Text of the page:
StATS: More on the top ten studies in EBM (February 28, 2005)
I may never get this paper done, but the effort is still worthwhile in that I am learning a lot. I rediscovered a wonderful web page developed by Ben Djulbegovic, Randomized trials that changed medical practice, which along with Non-randomized trials that changed medical practice lists research studies that have changed how we practice medicine.
The latter page lists several criteria by which you can judge when a randomized trial would not be needed.
I'm not sure of the proper source for the first set of conditions, but it is similar advice I had heard in an article by Sir Michale Rawlins in Pharamfocus, though with a caution that the population being studied had to be homogenous and there had to be a plausible mechanistic explanation for the therapy.
Nino Cartabellotta and the Italian Group on Evidence Based Medicine (GIMBE) have several publications in Italian that might be the source of the second set of conditions.
I suspect that the last set of conditions comes from
but I have not seen the full article.
A few highlights from the Randomized trials that changed medical practice are:
Historical firsts. The very first published example of randomization in a medical trial appears in
and showed that streptomycin was superior to bed rest. Actually, a randomized trial testing the efficacy of immunization against whooping cough was started first, but did not get reported until 1951.
Two historical perspectives on the streptomycin trial appear in a special 1998 theme issue of the BMJ celebrating 50 years of progress in randomized trials:
Folic acid supplementation in pregnant women to prevent spina bifida. The Djulbegovic page cites
This was a large trial where 2471 pregnant women received a multivitamin supplement including folic acid, and 2391 pregnant women received a trace-element supplement (copper, manganese, zinc and vitamin C). In the latter group, six cases of neural-tube defects were found, while none were found in the folic acid group. Surprisingly this was not mentioned in an MMWR report published in 1992 which instead cites
probably because it was published in English, as well as
Interestingly, a brief news report in Nature in 1982 has the following abstract:
Controversy has erupted in Britain over the ethical implications of an impending clinical trial to investigate the role of folic acid and other multivitamin supplements in the prevention of neural tube defects. The study population will consist of women who had previously conceived a spina bifida child and who are now planning another pregnancy. Some critics, believing there is already sufficient evidence of a folic acid link to spina bifida, object to withholding folic acid from one of the high-risk control groups. Concern has also been expressed about the extent to which participants will be briefed. [Medline]
So the concept of equipoise is not a new one.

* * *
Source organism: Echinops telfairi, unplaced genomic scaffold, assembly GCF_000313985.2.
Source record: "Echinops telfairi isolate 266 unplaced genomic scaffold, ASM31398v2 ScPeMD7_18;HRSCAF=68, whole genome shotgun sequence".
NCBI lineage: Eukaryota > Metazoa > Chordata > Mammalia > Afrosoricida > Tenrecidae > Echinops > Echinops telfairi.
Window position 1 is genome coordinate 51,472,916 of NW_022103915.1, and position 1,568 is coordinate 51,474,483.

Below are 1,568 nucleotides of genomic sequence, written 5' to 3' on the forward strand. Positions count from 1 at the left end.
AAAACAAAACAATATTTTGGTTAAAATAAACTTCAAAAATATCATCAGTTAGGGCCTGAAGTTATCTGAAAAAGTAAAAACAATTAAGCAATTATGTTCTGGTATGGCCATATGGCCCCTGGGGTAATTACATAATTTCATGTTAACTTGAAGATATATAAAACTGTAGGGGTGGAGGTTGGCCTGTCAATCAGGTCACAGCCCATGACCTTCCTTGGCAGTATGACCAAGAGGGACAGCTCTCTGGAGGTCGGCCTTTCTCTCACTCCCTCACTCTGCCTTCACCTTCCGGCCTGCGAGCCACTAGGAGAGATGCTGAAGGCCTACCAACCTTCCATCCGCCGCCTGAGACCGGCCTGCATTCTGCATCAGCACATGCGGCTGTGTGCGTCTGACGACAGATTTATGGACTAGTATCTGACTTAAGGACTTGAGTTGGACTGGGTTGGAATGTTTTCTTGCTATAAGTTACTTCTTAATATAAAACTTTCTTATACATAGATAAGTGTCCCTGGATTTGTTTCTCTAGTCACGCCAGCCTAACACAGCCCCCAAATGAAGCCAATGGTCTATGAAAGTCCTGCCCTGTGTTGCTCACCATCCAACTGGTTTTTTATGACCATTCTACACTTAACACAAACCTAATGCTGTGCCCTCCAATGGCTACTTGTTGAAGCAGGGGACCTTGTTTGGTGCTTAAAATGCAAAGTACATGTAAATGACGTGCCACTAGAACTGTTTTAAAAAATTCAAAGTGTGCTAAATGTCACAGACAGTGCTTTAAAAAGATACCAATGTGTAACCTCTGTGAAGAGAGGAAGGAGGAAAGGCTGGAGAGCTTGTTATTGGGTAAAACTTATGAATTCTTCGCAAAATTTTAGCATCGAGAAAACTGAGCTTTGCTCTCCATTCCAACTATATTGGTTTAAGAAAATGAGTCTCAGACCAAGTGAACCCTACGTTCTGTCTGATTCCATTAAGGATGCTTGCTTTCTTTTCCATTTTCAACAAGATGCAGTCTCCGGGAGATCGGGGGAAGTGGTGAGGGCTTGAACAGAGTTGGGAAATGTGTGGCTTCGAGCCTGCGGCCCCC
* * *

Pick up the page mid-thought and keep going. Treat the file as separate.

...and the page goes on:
Placebo surgery trials. Two widely cited early randomized double blind trials for surgery are
These trials examined a treatment for angina that involved cutting an artery that leads away from the heart to encourage more blood flow to the heart itself through the narrowed coronary arteries. While anecdotal evidence for this procedure accumulated in the 1950s, these two randomized double blind trials showed that the surgery was ineffective.
These two studies are frequently cited as rationale for use of placebos and blinding. See, for example,
Some additional placebo surgery trials include
Again, these trials showed no additional effectiveness of the therapies over a placebo surgery. A placebo surgery trial is highly controversial, because patients in the placebo arm undergo all of the risks of surgery, (side effects of anesthesia, increased chance for infection, side effects associated with subsequent antibiotic use, etc.).
CAST trials. Three drugs, encainide, flecainide, and moricizine, were thought to prevent heart attacks by suppressing asymptomatic ventricular arrhythmias (actually, ventricular premature depolarization or VPD), a condition associated with arrhythmic death. A large scale randomized trial, however, showed that rather than reducing your risk of arrhythmic death, these drugs actually increased the risk of death. In 1989, the researchers ended the two arms of the study associated with encainide and flecainide early because of a higher rate of arrhythmia deaths, of nonfatal cardiac arrests, and a higher rate of overall mortality. The study was then redesigned to compare only the third drug, moricizine, to placebo, with some changes in the entry criteria to enroll only the more seriously ill patients. This redesigned study, CAST-II, was also ended early, because of excessive cardiac deaths during the first two weeks of drug exposure, and a futility analysis. The futility analysis showed that the current data held out little hope that additional data would accumulate to the point where there would be evidence of long term survival.
Why did this happen. One possible explanation is that only a few people with VPD will die from the condition, limiting the effectiveness of these drugs, but all those who take these drugs are exposed to potential side effects. The CAST trials illustrate the important principle that a change in a surrogate outcome (reduction in VPD) does not always translate into a reduction in mortality.
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